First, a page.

The operatic choirs and horror themes on Insolubilia V comes at you with an eruptive explosion for the shocking finale. Almost making an alternate score to the 1975 unsung gem of Day of the Locust, the bell tolls with some ghostly synths before Fabio’s bass brings the fuse to explode at any second by going into a crossover between the first two albums of Banco del Mutuo Soccorso and Black Sabbath’s Sabbath Bloody Sabbath rolled into one.

Insolubilia is quite an adventure from the complexing stories by Paolo “SKE” Botta. He has a headstrong view on where he wants to take the next logical step by following into a dangerous tightrope. But for Paolo, he’s brought a lot of ammunition and brutal textures to life on his second release during the pandemic.

Friday, June 11, 2021

Gentle Giant - Free Hand


In 2012, during the time at the beginning of promotions for Prog Magazine’s compilation of Prog Rocks! Ray Shulman describes the origins on their seventh studio album Free Hand. “The idea was to kind of get back to our roots. We lost my brother Phil. He left for the fourth album. And so it was an idea to get back to our roots and go back to the kind of writing style in our earlier albums.”

There’s no denying that Free Hand is quite a leap forward for Gentle Giant to take it a step further by having all the creativity they had done. From the swirling label of the Vertigo label to signing with Chrysalis Records, Free Hand was also one of their most successful releases. Reaching the top 50 in the Billboard album charts, this shows how much they have come a long way.

Now in a new reissue from the Alucard label and remixed by Steven Wilson who had done their previous work including Octopus, The Power and the Glory, and the Three Piece Suite, it is time to take a trip down memory lane by focusing on why this band are deserving more recognition and were often under the radar in the Progressive Rock genre.

From the moment you listen to groovy introduction of Just The Same you feel the synthesizer solo work done by Kerry Minnear taking it a step further by channeling his Herbie Hancock approach before the vibrations of the clapping rhythm going back and forth, it is quite a swinging tune that Derek sings in that style as if it was returning to the 1930s of vaudeville and a bit of Leonard Bernstein to kick things off.

On Reflection starts with the introduction of the vocals going back and forth between Ray, Derek, Gary, and Kerry going into this complicated approach on the acapella sequence as if they were returning to their Octopus-era before the melodic piano, glockenspiel, and vibraphones done by Kerry, gives some insight to honor the grand wazoo himself, Frank Zappa.

The first two minutes gives you an insight on a trip to the medieval period for Kerry reflecting the good memories of school friends, and the best parts of your child hood as if Minnear himself has become a multiplicity version of himself that Wilson goes for the jugular to bring the two versions of Kerry singing a duet before the heavier rocking approach done by Gary and Ray go into a duel with his keyboards.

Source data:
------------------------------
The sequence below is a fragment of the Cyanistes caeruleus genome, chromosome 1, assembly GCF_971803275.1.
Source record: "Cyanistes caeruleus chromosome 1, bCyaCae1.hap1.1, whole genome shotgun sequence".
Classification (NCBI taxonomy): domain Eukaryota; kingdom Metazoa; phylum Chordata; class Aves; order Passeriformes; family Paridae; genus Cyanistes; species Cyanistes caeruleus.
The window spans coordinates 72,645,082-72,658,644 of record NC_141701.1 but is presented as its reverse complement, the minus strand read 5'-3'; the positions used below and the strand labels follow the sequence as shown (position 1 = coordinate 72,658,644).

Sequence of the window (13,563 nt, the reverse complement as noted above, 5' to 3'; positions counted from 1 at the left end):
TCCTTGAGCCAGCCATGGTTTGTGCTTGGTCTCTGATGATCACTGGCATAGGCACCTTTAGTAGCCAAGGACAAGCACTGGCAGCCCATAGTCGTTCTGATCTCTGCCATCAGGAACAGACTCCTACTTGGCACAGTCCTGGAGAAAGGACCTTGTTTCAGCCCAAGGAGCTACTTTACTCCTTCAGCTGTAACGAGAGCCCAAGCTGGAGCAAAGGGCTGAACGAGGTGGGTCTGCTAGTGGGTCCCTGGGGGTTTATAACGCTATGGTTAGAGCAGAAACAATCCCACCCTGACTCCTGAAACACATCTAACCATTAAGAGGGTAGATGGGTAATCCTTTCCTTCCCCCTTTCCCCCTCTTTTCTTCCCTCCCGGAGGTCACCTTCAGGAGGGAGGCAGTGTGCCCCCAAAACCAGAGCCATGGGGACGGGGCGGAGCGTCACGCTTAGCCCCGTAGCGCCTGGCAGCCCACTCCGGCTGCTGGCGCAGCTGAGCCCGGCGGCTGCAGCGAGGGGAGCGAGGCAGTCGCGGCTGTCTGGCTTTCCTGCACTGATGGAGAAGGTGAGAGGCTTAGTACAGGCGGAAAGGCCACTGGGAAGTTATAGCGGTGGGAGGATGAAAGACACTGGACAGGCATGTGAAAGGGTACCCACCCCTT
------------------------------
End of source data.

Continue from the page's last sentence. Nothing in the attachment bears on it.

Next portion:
The title-track becomes a cat-and-mouse introduction between Kerry laddering effect and Ray’s climbing upwards and downwards on his bass before it transforms a dueling clavinet battle to be free from the torture and learning how to fight back once and for all. I can tell throughout on the new mixes on the third composition shows the guitars, drums, and bass are really cooking as it goes into a hot boiling temperature by giving Gentle Giant’s way of cooking, a hot and spicy flavor with some renaissance-like twists for the lemon that is pouring into the soup!

Time To Kill features I believe the first video game with the sound effects of Atari’s PONG before the sinister nightmares of the pounding piano, thunderous drums and guitars setting up the crime scene on what just happened. Derek is our detective lending our help with his Mundy partner on foot, seeing where the criminal has left some clues and mysteries to solve the case by bringing the killer with some complexing justice in an operatic approach. As Gary brings some of the most brutal arrangements into the forefront, Weathers and Minnear make their instruments sound like a gun battle between the police and the criminal in a final showdown.

His Last Voyage gives Steven a chance to have Kerry come into the forefront in his mixing. With a bit of the reverbing effects, it is a journey into the man’s life as he goes on his last journey into finding his inner self. He and Ray blend well in this mournful waltz-like sequence, knowing that there’s no turning back once he leaves his country to one day find peace with some unexpected changes throughout Gary and John’s motif throughout the song.

And then it becomes a Miles David-sque ending for the band to come out swinging with a Kind of Blue finale channeling the introduction of All Blues. Gary knows how to nail those wah-wah bluesy effects by nailing the hammers down as he makes his guitar cry out to the gods at the end as it becomes a climatic finale with a fanfare vibration.